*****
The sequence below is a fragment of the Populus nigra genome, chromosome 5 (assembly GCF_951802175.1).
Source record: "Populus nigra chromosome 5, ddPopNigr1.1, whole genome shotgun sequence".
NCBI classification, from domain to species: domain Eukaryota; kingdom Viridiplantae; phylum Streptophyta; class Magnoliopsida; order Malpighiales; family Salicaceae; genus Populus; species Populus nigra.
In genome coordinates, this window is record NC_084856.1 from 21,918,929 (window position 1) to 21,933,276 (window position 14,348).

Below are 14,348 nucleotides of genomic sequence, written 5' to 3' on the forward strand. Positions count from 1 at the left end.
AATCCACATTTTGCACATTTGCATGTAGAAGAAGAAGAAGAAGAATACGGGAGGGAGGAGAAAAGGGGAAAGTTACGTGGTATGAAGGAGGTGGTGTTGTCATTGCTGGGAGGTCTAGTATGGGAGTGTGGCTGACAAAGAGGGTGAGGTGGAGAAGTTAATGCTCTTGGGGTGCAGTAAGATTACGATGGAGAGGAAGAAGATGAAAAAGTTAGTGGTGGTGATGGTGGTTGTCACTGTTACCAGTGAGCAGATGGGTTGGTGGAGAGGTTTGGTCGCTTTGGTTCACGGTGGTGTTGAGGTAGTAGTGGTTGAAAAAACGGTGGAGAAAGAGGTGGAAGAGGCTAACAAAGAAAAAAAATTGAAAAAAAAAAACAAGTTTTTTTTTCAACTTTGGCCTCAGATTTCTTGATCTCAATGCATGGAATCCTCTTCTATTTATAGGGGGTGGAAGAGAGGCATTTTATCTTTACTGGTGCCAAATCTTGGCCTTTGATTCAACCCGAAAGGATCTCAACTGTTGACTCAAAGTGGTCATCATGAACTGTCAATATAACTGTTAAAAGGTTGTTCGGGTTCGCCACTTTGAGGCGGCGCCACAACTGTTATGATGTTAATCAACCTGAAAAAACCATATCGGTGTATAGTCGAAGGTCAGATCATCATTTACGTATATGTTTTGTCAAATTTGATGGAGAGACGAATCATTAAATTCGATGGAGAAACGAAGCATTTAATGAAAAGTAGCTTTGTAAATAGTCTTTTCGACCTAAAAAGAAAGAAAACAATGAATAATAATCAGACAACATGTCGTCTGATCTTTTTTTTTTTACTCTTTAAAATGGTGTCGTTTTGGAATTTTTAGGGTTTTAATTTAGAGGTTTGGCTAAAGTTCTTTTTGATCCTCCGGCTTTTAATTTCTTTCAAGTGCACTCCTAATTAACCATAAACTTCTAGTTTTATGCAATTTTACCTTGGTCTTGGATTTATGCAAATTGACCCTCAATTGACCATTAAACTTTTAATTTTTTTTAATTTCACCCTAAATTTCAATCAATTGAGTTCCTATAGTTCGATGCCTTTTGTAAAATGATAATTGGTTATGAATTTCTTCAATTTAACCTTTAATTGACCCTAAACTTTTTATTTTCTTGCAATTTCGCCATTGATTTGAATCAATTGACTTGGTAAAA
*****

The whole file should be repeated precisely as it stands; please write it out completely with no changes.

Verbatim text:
The sequence below is a fragment of the Populus nigra genome, chromosome 5 (assembly GCF_951802175.1).
Source record: "Populus nigra chromosome 5, ddPopNigr1.1, whole genome shotgun sequence".
NCBI classification, from domain to species: domain Eukaryota; kingdom Viridiplantae; phylum Streptophyta; class Magnoliopsida; order Malpighiales; family Salicaceae; genus Populus; species Populus nigra.
In genome coordinates, this window is record NC_084856.1 from 21,918,929 (window position 1) to 21,933,276 (window position 14,348).

Below are 14,348 nucleotides of genomic sequence, written 5' to 3' on the forward strand. Positions count from 1 at the left end.
AATCCACATTTTGCACATTTGCATGTAGAAGAAGAAGAAGAAGAATACGGGAGGGAGGAGAAAAGGGGAAAGTTACGTGGTATGAAGGAGGTGGTGTTGTCATTGCTGGGAGGTCTAGTATGGGAGTGTGGCTGACAAAGAGGGTGAGGTGGAGAAGTTAATGCTCTTGGGGTGCAGTAAGATTACGATGGAGAGGAAGAAGATGAAAAAGTTAGTGGTGGTGATGGTGGTTGTCACTGTTACCAGTGAGCAGATGGGTTGGTGGAGAGGTTTGGTCGCTTTGGTTCACGGTGGTGTTGAGGTAGTAGTGGTTGAAAAAACGGTGGAGAAAGAGGTGGAAGAGGCTAACAAAGAAAAAAAATTGAAAAAAAAAAACAAGTTTTTTTTTCAACTTTGGCCTCAGATTTCTTGATCTCAATGCATGGAATCCTCTTCTATTTATAGGGGGTGGAAGAGAGGCATTTTATCTTTACTGGTGCCAAATCTTGGCCTTTGATTCAACCCGAAAGGATCTCAACTGTTGACTCAAAGTGGTCATCATGAACTGTCAATATAACTGTTAAAAGGTTGTTCGGGTTCGCCACTTTGAGGCGGCGCCACAACTGTTATGATGTTAATCAACCTGAAAAAACCATATCGGTGTATAGTCGAAGGTCAGATCATCATTTACGTATATGTTTTGTCAAATTTGATGGAGAGACGAATCATTAAATTCGATGGAGAAACGAAGCATTTAATGAAAAGTAGCTTTGTAAATAGTCTTTTCGACCTAAAAAGAAAGAAAACAATGAATAATAATCAGACAACATGTCGTCTGATCTTTTTTTTTTTACTCTTTAAAATGGTGTCGTTTTGGAATTTTTAGGGTTTTAATTTAGAGGTTTGGCTAAAGTTCTTTTTGATCCTCCGGCTTTTAATTTCTTTCAAGTGCACTCCTAATTAACCATAAACTTCTAGTTTTATGCAATTTTACCTTGGTCTTGGATTTATGCAAATTGACCCTCAATTGACCATTAAACTTTTAATTTTTTTTAATTTCACCCTAAATTTCAATCAATTGAGTTCCTATAGTTCGATGCCTTTTGTAAAATGATAATTGGTTATGAATTTCTTCAATTTAACCTTTAATTGACCCTAAACTTTTTATTTTCTTGCAATTTCGCCATTGATTTGAATCAATTGACTTGGTAAAA